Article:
There should be "full adjudication" on the issue of COVID-19 vaccine mandates before anyone makes final decisions on whether to enforce them, and the Supreme Court will likely uphold religious exemptions as a valid reason for not being required to have the shots, Alan Dershowitz told Newsmax.
"The Second Circuit just [Friday] in New York ruled that a religious exemption was not required by the Constitution [and] that's being appealed to the Supreme Court," the Harvard Law professor emeritus told "Saturday Report." "The question I put to most religious leaders is this: On what basis is there a religious exemption?"
Dershowitz pointed out, the Catholic, Jewish, and Muslim religious groups do not oppose vaccinations "unless it's individuals interpreting religion."
"The Supreme Court has held, but if there's a religious exemption, there has to also be an ideological political exemption," Dershowitz said.
He added he does not favor vaccination mandates if that is the first option in fighting disease.
"I'm in favor of it being the absolute last resort, if necessary," Dershowitz said.
However, when it comes to military mandates, Dershowitz noted members are required to have shots against malaria and other diseases, as "once you're in the military, you don't have the same rights as ordinary civilians do, but you have rights. I do agree that these things would be adjudicated before anybody makes any final decisions about either injecting somebody or firing something. It has to go through the courts first."
Meanwhile, there have been other cases concerning vaccine mandates discussed, and late President George Washington famously ordered his troops to be vaccinated against smallpox, and while those cases are relevant, they did not set precedent, Dershowitz said.
"The court is going to have to decide a new issue, and that concerns a disease that can be fatal but oftentimes isn't," he continued.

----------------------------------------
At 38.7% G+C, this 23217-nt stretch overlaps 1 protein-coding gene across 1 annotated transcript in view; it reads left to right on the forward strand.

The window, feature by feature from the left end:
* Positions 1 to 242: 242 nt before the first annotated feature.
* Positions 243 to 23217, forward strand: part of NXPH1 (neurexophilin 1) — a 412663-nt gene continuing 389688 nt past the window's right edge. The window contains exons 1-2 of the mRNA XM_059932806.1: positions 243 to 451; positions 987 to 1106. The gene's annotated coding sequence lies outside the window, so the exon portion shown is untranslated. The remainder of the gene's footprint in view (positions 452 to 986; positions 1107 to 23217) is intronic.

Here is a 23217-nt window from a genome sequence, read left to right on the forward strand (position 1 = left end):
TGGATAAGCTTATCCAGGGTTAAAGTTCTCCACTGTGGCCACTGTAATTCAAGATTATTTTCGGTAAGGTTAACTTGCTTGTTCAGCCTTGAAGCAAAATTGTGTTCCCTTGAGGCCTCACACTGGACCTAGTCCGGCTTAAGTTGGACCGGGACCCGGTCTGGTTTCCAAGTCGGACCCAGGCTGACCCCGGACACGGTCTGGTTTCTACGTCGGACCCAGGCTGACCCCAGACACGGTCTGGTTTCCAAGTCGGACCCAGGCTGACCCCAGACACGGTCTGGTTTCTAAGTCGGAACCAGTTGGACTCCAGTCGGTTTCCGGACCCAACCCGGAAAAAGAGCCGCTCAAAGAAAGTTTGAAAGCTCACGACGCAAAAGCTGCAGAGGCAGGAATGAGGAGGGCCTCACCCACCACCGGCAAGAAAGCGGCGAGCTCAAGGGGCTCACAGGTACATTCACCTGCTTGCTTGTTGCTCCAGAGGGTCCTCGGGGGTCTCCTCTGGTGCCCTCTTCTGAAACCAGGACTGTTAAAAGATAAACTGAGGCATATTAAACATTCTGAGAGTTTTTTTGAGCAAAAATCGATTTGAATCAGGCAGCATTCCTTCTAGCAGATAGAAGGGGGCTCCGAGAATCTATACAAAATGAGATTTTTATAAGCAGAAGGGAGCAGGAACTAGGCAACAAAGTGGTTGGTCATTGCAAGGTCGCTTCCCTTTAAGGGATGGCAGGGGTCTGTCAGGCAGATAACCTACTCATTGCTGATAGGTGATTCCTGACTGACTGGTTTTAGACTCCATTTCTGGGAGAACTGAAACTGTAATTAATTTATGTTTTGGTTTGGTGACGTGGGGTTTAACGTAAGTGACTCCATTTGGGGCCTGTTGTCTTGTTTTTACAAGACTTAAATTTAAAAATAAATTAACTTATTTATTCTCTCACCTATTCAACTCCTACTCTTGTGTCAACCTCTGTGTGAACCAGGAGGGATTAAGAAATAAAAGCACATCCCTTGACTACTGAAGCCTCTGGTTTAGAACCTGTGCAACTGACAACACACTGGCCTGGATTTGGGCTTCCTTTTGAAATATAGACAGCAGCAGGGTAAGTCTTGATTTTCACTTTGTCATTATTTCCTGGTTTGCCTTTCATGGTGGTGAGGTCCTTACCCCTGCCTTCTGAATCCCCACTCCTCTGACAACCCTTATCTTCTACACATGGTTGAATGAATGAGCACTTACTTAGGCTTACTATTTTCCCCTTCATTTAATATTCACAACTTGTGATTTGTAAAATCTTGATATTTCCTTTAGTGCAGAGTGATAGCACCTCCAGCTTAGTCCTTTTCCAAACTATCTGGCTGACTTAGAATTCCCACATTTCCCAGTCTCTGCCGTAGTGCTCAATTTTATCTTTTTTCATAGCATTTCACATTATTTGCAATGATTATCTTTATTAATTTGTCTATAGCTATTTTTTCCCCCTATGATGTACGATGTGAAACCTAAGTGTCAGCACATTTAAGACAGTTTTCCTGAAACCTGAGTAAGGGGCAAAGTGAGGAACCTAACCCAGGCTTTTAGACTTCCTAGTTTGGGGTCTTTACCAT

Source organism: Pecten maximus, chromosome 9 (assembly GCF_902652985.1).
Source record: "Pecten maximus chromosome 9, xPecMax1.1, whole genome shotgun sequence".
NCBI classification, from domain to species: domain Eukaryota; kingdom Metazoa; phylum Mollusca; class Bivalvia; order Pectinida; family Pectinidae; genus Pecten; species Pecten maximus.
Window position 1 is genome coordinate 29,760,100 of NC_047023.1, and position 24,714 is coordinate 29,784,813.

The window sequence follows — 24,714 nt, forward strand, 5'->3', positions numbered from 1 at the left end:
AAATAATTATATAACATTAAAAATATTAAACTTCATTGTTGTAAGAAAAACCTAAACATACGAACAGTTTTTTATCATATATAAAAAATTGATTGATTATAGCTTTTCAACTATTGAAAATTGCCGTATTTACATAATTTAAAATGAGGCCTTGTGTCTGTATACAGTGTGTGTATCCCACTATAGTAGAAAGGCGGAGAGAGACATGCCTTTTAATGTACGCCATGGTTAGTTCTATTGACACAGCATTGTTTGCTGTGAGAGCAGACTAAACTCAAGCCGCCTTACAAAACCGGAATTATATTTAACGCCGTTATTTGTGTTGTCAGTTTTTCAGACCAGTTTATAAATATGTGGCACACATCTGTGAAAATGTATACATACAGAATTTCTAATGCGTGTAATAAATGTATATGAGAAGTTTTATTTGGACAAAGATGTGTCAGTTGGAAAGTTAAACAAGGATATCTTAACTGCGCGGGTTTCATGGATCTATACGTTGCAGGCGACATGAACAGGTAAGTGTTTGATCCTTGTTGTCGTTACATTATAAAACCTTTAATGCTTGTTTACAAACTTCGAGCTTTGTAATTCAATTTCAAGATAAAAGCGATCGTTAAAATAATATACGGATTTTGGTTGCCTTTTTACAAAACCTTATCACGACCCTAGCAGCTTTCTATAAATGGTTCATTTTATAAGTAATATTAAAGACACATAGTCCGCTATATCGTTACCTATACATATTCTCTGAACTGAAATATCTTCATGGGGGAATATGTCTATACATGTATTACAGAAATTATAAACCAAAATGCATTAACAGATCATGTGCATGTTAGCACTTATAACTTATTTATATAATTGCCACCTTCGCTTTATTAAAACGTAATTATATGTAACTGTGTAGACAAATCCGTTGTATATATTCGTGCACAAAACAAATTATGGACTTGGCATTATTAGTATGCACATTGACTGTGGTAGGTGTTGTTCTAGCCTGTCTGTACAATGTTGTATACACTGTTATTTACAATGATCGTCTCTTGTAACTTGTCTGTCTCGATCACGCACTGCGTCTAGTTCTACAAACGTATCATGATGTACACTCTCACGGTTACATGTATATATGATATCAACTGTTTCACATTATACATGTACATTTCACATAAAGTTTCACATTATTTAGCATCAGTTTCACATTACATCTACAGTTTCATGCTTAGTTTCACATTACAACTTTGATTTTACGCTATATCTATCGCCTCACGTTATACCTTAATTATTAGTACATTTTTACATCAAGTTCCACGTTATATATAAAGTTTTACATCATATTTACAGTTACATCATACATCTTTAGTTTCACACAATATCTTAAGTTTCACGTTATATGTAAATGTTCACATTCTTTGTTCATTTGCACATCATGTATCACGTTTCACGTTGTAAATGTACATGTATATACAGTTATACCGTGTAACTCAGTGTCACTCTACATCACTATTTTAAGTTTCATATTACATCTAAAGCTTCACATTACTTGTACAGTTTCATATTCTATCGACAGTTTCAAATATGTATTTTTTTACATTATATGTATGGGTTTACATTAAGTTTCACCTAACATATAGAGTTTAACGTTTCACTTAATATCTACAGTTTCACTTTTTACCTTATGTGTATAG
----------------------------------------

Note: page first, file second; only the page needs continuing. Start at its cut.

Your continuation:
"Everybody has to make their own decision, but remember, too, this not only involves you and me, it involves people we come in contact with," Dershowitz said. "If this was a vaccination to prevent cancer or heart disease, we would be perfectly [within our] right not to take it, but if it's communicable, if it's transmittable, then you have to balance the rights of other people against your individual right – and the courts will make that decision."
If that happens, Dershowitz said he expects the courts to decide, in extreme cases, "vaccinations can be" mandatory.
"And I think the courts will decide that," he continued. "In extreme cases, vaccination can be required, but there will have to be exemptions for medical, perhaps for religious reasons."
Dershowitz also discussed the trial of accused shooter Kyle Rittenhouse, after a judge in the case ruled prosecutors cannot call the street protesters he is on trial for allegedly shooting "victims."
"You have to call them alleged victims until there's proof beyond a reasonable doubt," Dershowitz said. "The word 'victim' is thrown around much too loosely. Everybody is entitled to call themselves a victim, but we have a presumption of innocence. Presumption of innocence doesn't allow the prosecution to use words that presuppose guilt."
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